After having discussed about the importance of praṇava (ॐ) at the beginning of all mantras, we will now proceed to discuss why ॐ is so important. ॐ consists of three alphabets and nāda and bindu. Thus om has five components a, u, m, nāda and bindu. Tirumūlar is one of the ancient sages and he had composed Tirumantiram which consists of 3047 Tamil verses. In verse 2035 he has referred om subtly. On the grosser side, this verse means namaḥśivāya, Shiva pañcākṣara mantra. But on the subtler side, this verse refers to om. The verse says that everything is sublimated by om; if om is meditated upon (using it as a mantra), it causes trance, leading to liberation and those who do this are truly blessed.

Tirumūlar has confirmed these through four other verses beginning from 2675 to 2678. In 2676 he says that om is Shiva and om is Shakti as well. Shiva, because of its subtle nature; and Shakti because of its power of manifestation from subtle to gross (Prakāśa and Vimarśa). In 2677 he says that om is Brahman, who is formless (nirguṇa Brahman), it encompasses infinity and diversity, and om alone gives liberation. Everything originates from om and dissolves unto om. In the next verse he says that five principle elements (ākaśa, air, fire, water and earth) originated from om, the entire creation originated from om (because om is Brahman), three types of creations originated from om (three types of creations/ jīva-s are bound, liberated and eternal; there are other interpretations for three types of jīva-s; sakala, pralayākala and vijñānākala) and om represents the union of individual self with the Supreme Self. In 2688, he says om comprises of a, u and m and this alone causes Bliss, Divine Grace, creation, expansion, substratum and everything else. The wise fully realising this, repeat om and get liberated.

Dhyānabindu Upaniṣad explains om like this. “One has to transcend nāda and bindu of om and reach the ultimate state of “akṣara”, where all sounds are absorbed, that is the state of Liberation. The one who understands om reaches the state of ‘pūrṇtvam’ (completeness, the state of complete knowledge, the state of doubtlessness).  The one who does not realize the essence of om, can never become a yogi. The essence of om is explained as the inherent oil in sesame seeds and the smell of flowers. Presence of oil cannot be realized unless the oil is extracted and on the contrary, the smell of the flowers is always felt. The Upaniṣad says that om is both gross and subtle. Om is bow; individual soul is arrow and the Brahman (the destination) is the aim. This subtly conveys Self-realization.” Upaniṣad goes on explaining about the importance of om.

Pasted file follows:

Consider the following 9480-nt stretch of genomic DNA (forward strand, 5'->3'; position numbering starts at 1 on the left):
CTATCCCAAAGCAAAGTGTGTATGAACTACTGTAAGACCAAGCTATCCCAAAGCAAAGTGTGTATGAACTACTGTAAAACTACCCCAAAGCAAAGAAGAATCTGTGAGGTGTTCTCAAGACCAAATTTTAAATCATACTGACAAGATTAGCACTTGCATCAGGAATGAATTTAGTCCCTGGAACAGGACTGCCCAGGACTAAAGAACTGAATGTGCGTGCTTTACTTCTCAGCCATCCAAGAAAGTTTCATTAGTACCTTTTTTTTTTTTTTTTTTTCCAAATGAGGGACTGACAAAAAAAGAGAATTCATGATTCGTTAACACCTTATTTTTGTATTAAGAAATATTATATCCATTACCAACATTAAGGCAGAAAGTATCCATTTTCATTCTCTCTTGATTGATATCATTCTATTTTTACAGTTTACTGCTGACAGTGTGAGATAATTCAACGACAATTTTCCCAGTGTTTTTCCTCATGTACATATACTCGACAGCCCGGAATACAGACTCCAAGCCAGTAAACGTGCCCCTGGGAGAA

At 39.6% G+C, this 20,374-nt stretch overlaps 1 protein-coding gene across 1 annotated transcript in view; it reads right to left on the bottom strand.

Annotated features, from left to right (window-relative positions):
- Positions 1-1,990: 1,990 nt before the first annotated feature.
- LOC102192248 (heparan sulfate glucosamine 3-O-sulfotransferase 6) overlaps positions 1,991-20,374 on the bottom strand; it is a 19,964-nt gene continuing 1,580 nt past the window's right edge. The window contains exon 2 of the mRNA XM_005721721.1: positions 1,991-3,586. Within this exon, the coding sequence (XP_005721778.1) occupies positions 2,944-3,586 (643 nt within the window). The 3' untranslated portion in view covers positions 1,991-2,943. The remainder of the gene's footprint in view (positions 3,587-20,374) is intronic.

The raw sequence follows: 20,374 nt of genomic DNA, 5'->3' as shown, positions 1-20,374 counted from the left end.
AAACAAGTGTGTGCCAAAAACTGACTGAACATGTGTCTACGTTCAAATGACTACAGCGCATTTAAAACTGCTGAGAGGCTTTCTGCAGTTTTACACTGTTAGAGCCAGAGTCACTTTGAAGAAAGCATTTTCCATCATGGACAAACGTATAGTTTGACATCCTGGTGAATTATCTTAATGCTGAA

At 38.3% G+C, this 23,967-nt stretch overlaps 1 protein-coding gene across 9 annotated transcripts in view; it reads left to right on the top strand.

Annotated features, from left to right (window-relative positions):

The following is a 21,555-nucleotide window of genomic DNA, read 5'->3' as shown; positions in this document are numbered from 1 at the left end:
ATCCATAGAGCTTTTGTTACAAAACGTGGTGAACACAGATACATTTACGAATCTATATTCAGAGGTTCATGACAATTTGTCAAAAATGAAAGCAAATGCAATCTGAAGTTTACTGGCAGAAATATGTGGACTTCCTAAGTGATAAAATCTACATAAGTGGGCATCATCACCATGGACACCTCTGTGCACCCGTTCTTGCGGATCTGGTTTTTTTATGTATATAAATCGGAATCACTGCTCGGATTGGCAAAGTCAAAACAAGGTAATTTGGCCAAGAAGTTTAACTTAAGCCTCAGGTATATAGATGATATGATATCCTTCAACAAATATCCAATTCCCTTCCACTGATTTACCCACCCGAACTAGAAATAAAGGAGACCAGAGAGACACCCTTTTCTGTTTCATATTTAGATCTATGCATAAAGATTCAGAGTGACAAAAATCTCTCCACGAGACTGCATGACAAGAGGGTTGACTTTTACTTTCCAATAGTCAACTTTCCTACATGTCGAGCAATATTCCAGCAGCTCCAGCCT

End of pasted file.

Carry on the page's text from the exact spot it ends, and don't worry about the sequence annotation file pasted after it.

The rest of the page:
Now let us analyse what Māṇḍūkya Upaniṣad says in detail about om. “This Self is in the form of letters and it is om. It is in the form of adhimātraṁ (in the form of mātrā  or letters). These letters are a, u and m which corresponds to three states of consciousness, active, dream and deep sleep states. Nāda and bindu are the states of turya (realization of the Self) and turyātīta (merging into Brahman - Liberation). Om is the beginning, the middle and the end of everything and the one, who knows this reality, knows Brahman. Brahman is the Self, witnessing all our actions. The wise who understands this reality is not troubled by dyads i.e., pleasure and pain etc., and he transcends all dualities. He alone is liberated.”

Amṛtanāda Upaniṣad says that praṇava (om) is not to be pronounced, it is neither a vowel nor a consonant. It is akṣara, the indestructible (kṣara means perishable) and omnipresent. It is both subtle and gross, like Brahman and His manifestations. Hence om is called akṣara (imperishable).

Vedas originate from om. Om should not be recited with svara. Svara-s are of seven types and they are niṣāda, ṛṣabha, gāndhāra, ṣaḍja, madhyama, dhaivata and pañcama as it is beyond svara. It is beyond everything. It is the source of origin and absorption. It is imperishable. Many times, om is grossly mentioned and rarely it is subtly mentioned. Any mantra or Vedic recitations should begin only with om and end with om. It is said, “If anybody says that the om is the only sound symbol, with nothing else being suitable, he is wrong”. That is why Patañjali did not use om, and instead he said ‘tasya vācakah praṇavaḥ’.

This article is not in response to the comments made on the previous part, but only to elucidate the utmost importance of om. Someone distastefully commented and asked: “Which lineage adds it? Show me?” I respectfully submit to them that it is not my job to look into what others teach or follow. I follow and teach what my Guruji taught.


Ø  Other comments on prefixing om to any mantra can be read in this article

Mahāṣoḍaśi Mantra explained